October 15, 1962.
1. Evidence — memorandum — contract — ambiguous — parol evidence admissible.
Memorandum, reciting that egg buyer was to make full payment except where amounts remained unpaid for chicks "financed" by egg seller, and reciting that egg buyer was to credit flockowner's account at specified rate per dozen on eggs received from flockowner "so financed," was ambiguous, and parol evidence was admissible in support of egg buyer's claim against seller of eggs for amounts allegedly due to buyer for chickens.
2. Evidence — parol evidence rule — evidence to be excludable under.
To be excludable under parol evidence rule, evidence must vary, contradict, or in some other manner change legal import of writing.
3. Evidence — contracts — previous dealings or discussions admissible to show intention of parties.
When previous dealings are reduced to writing which is ambiguous, or there is independent collateral verbal contract, and writing shows it to be result of discussion, discussion leading up to writing may be shown by parol.
4. Sales — action for amount allegedly due for eggs under "an egg marketing arrangement" — evidence sustained plea of set-off.
In action for amount allegedly due under written contract for eggs sold to defendant by plaintiff, wherein defendant pled set-off for baby chicks allegedly sold to plaintiff on understanding that they would be paid for out of purchase money for eggs, evidence was sufficient to establish that chickens were sold to plaintiff and not to "flockowners".
Headnotes as approved by Rodgers, J.
APPEAL from the Circuit Court of Scott County; O.H. Barnett, Judge.
Suit by plaintiff, Valley Mills, a division of the Merchants Company, against defendant, Southeastern Hatcheries of Mississippi, to recover the price of hatching eggs sold by plaintiff to defendant pursuant to a written contract between the parties. The defendant filed a set-off to cover the purchase price of certain cockerels and pullets sold by defendant to plaintiff. From a judgment for defendant, plaintiff appealed. Affirmed.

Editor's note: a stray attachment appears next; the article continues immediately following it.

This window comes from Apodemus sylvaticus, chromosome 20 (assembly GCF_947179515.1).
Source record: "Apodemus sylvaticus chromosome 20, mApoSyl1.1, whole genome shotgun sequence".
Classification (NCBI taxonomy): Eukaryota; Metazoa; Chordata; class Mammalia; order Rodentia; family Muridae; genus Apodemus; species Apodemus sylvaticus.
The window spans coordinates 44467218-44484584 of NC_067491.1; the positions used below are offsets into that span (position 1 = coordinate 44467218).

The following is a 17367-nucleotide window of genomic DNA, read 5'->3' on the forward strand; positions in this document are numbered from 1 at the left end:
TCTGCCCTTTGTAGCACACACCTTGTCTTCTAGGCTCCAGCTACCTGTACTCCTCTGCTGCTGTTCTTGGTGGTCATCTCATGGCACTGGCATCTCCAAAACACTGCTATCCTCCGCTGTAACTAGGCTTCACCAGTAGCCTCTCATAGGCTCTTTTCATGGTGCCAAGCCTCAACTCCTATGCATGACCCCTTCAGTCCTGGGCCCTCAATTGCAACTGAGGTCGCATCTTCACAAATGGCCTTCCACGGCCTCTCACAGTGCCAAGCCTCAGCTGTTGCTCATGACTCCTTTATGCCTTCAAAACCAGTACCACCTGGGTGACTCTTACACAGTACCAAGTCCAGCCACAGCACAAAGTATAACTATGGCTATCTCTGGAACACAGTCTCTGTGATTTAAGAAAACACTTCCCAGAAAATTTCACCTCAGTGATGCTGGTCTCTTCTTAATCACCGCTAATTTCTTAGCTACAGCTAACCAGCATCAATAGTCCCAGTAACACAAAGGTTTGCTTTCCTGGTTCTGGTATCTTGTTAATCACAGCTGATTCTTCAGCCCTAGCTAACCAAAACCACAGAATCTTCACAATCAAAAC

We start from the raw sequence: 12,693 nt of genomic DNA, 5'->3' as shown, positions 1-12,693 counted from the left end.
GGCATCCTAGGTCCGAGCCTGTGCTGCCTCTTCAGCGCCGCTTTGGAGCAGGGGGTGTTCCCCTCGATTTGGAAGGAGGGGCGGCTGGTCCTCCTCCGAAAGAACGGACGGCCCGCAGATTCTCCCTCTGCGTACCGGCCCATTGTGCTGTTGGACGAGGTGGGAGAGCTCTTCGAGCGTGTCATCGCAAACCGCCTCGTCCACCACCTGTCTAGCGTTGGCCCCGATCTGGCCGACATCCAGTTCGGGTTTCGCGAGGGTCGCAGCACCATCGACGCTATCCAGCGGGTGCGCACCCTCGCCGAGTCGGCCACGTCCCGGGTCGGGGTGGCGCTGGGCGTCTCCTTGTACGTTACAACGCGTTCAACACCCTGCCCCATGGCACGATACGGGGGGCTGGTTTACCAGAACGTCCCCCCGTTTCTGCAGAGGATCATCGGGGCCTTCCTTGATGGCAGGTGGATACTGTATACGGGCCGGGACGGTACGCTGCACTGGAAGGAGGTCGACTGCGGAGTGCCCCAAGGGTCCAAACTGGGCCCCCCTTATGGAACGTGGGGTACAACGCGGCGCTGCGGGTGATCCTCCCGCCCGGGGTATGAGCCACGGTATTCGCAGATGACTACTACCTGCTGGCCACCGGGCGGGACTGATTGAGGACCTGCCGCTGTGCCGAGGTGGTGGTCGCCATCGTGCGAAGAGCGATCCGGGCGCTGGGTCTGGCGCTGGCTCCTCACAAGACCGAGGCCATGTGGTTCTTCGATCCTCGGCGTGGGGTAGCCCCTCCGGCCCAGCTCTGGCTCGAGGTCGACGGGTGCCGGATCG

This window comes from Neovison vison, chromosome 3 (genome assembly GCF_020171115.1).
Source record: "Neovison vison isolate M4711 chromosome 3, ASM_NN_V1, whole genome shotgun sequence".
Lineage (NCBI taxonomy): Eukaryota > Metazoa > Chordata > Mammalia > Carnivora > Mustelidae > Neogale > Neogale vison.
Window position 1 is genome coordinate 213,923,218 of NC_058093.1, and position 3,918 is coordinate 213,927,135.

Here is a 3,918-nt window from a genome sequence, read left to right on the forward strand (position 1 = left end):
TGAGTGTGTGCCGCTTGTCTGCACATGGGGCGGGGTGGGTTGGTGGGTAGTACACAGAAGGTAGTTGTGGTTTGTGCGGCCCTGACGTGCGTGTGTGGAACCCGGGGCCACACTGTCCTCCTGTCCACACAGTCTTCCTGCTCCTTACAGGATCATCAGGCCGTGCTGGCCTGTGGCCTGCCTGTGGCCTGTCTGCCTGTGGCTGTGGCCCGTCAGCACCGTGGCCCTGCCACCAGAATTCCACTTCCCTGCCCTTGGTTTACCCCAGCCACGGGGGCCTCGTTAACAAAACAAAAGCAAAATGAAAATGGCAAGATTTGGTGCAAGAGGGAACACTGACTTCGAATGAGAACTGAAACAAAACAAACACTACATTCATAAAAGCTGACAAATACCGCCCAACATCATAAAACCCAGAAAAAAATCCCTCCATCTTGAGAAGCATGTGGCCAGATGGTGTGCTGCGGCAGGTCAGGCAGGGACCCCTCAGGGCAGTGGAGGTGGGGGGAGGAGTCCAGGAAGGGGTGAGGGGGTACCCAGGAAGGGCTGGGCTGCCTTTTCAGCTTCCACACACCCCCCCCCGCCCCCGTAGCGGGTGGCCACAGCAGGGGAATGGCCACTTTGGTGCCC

Brunini, Everett, Grantham Quin, Harry R. Allen, Vicksburg, for appellant.
I. A written contract, not ambiguous upon its face, is the exclusive agreement of the parties and all verbal representations and negotiations antedating the signing of the contract are merged therein and cannot be proven to vary or contradict the instrument as written. Bank of Lena v. Slay, 176 Miss. 825, 170 So. 635; Chism v. Omlie, 239 Miss. 576, 124 So.2d 286; Credit Industrial Co. v. Adams County Lumber Supply Co., 215 Miss. 282, 60 So.2d 791; Kendrick v. Robertson, 145 Miss. 585, 111 So. 99; Perrault v. White Sewing Machine Co., 157 Miss. 167, 127 So. 271; Stirling v. Logue, 154 Miss. 812, 123 So. 825; IV Wigmore, Evidence, Sec. 2430.
II. The written contract between Valley Mills and Southeastern is not ambiguous on the question of liability for the pullets and cockerels sold by Southeastern. Hulin v. Veatch (Ore.), 35 P.2d 253; Welch v. Gant, 161 Miss. 867, 138 So. 585; Whitson v. Aurora Iron Metal Co., 297 F.2d 106; 20 Am. Jur., Evidence, Sec. 1147; 17 C.J.S., Sec. 9 p. 328; IV Wigmore, Evidence, Sec. 2442.
III. Evidence of the practical construction placed by Southeastern upon this contract is inadmissible since the instrument is unambiguous. Chism v. Omlie, supra; Hulin v. Veatch, supra; Texas Co. v. Jackson, 174 Miss. 737, 165 So. 546.
IV. The verdict of the jury was against the overwhelming weight of the evidence.
Roy N. Lee, O.B. Triplett, Jr., Forest, for appellee.
II. The parol evidence rule could not be invoked to preclude the proof offered by appellee.
A. The writing must be contractual. Baum v. Lynn, 72 Miss. 932, 18 So. 428; Raleigh State Bank v. Williams, 150 Miss. 761, 117 So. 365; English v. New Orleans and N.E.R. Co., 100 Miss. 575, 56 So. 665.
III. Had the flocks been sold by Southeastern to the flockowners, Southeastern would have had vendor's liens on the flocks paramount to the mortgage liens taken by Valley Mills. Dixie Stockyard, Inc. v. Ferguson, 192 Miss. 166, 4 So.2d 724; Secs. 353, 354, 357, Code 1942.
Appellant, Valley Mills, brought suit in the Circuit Court of Scott County, Mississippi, against appellee, Southeastern Hatcheries of Mississippi, Inc., for an account alleged to be due and unpaid for eggs sold to the appellee under the terms of a written contract. Appellee pled that it had paid the account, after having deducted a set-off, alleged in a special plea to have been due them by appellant for "baby chicks" purchased. Appellant denied the validity of the set-off upon the ground that the "baby chicks" were not purchased by them but were purchased by certain "flockowners" who were financed by Southeastern Hatcheries, as set out in the terms of a written memorandum-contract between appellee and appellant. The trial judge denied an application for a separate hearing in a special plea. The case was then tried upon its merits before a jury which resulted in a verdict and judgment in favor of appellee.